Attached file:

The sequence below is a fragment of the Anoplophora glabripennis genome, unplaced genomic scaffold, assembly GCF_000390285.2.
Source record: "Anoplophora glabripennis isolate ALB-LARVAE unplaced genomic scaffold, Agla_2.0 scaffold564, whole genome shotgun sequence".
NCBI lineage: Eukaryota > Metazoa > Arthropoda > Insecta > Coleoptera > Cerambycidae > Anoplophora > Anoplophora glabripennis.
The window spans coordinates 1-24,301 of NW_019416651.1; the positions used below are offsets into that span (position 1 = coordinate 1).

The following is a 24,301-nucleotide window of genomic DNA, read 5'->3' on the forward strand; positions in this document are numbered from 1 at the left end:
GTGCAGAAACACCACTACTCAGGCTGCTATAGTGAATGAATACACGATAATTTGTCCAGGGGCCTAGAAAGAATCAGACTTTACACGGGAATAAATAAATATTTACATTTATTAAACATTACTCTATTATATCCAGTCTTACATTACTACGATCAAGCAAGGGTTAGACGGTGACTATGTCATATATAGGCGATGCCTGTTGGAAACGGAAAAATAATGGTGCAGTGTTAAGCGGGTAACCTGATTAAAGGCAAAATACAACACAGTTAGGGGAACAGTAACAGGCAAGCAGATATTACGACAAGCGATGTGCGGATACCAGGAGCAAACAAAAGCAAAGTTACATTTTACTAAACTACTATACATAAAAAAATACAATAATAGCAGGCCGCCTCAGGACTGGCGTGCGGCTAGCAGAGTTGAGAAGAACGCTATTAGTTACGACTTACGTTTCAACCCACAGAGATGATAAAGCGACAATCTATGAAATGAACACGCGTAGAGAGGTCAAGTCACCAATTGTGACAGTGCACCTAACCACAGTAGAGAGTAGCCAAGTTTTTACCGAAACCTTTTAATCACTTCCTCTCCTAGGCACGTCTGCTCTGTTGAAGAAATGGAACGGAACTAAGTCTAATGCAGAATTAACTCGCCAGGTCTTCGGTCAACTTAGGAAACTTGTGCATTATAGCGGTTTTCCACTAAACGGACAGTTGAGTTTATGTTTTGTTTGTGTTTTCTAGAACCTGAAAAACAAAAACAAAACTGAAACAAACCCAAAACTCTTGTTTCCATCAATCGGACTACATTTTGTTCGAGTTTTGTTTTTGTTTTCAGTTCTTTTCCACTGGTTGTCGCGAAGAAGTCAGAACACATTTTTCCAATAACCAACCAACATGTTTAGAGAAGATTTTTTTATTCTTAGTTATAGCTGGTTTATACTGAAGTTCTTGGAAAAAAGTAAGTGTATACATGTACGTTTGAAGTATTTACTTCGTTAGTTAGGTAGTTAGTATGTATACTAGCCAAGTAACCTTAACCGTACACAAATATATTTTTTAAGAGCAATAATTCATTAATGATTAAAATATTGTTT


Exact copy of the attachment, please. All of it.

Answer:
The sequence below is a fragment of the Anoplophora glabripennis genome, unplaced genomic scaffold, assembly GCF_000390285.2.
Source record: "Anoplophora glabripennis isolate ALB-LARVAE unplaced genomic scaffold, Agla_2.0 scaffold564, whole genome shotgun sequence".
NCBI lineage: Eukaryota > Metazoa > Arthropoda > Insecta > Coleoptera > Cerambycidae > Anoplophora > Anoplophora glabripennis.
The window spans coordinates 1-24,301 of NW_019416651.1; the positions used below are offsets into that span (position 1 = coordinate 1).

The following is a 24,301-nucleotide window of genomic DNA, read 5'->3' on the forward strand; positions in this document are numbered from 1 at the left end:
GTGCAGAAACACCACTACTCAGGCTGCTATAGTGAATGAATACACGATAATTTGTCCAGGGGCCTAGAAAGAATCAGACTTTACACGGGAATAAATAAATATTTACATTTATTAAACATTACTCTATTATATCCAGTCTTACATTACTACGATCAAGCAAGGGTTAGACGGTGACTATGTCATATATAGGCGATGCCTGTTGGAAACGGAAAAATAATGGTGCAGTGTTAAGCGGGTAACCTGATTAAAGGCAAAATACAACACAGTTAGGGGAACAGTAACAGGCAAGCAGATATTACGACAAGCGATGTGCGGATACCAGGAGCAAACAAAAGCAAAGTTACATTTTACTAAACTACTATACATAAAAAAATACAATAATAGCAGGCCGCCTCAGGACTGGCGTGCGGCTAGCAGAGTTGAGAAGAACGCTATTAGTTACGACTTACGTTTCAACCCACAGAGATGATAAAGCGACAATCTATGAAATGAACACGCGTAGAGAGGTCAAGTCACCAATTGTGACAGTGCACCTAACCACAGTAGAGAGTAGCCAAGTTTTTACCGAAACCTTTTAATCACTTCCTCTCCTAGGCACGTCTGCTCTGTTGAAGAAATGGAACGGAACTAAGTCTAATGCAGAATTAACTCGCCAGGTCTTCGGTCAACTTAGGAAACTTGTGCATTATAGCGGTTTTCCACTAAACGGACAGTTGAGTTTATGTTTTGTTTGTGTTTTCTAGAACCTGAAAAACAAAAACAAAACTGAAACAAACCCAAAACTCTTGTTTCCATCAATCGGACTACATTTTGTTCGAGTTTTGTTTTTGTTTTCAGTTCTTTTCCACTGGTTGTCGCGAAGAAGTCAGAACACATTTTTCCAATAACCAACCAACATGTTTAGAGAAGATTTTTTTATTCTTAGTTATAGCTGGTTTATACTGAAGTTCTTGGAAAAAAGTAAGTGTATACATGTACGTTTGAAGTATTTACTTCGTTAGTTAGGTAGTTAGTATGTATACTAGCCAAGTAACCTTAACCGTACACAAATATATTTTTTAAGAGCAATAATTCATTAATGATTAAAATATTGTTT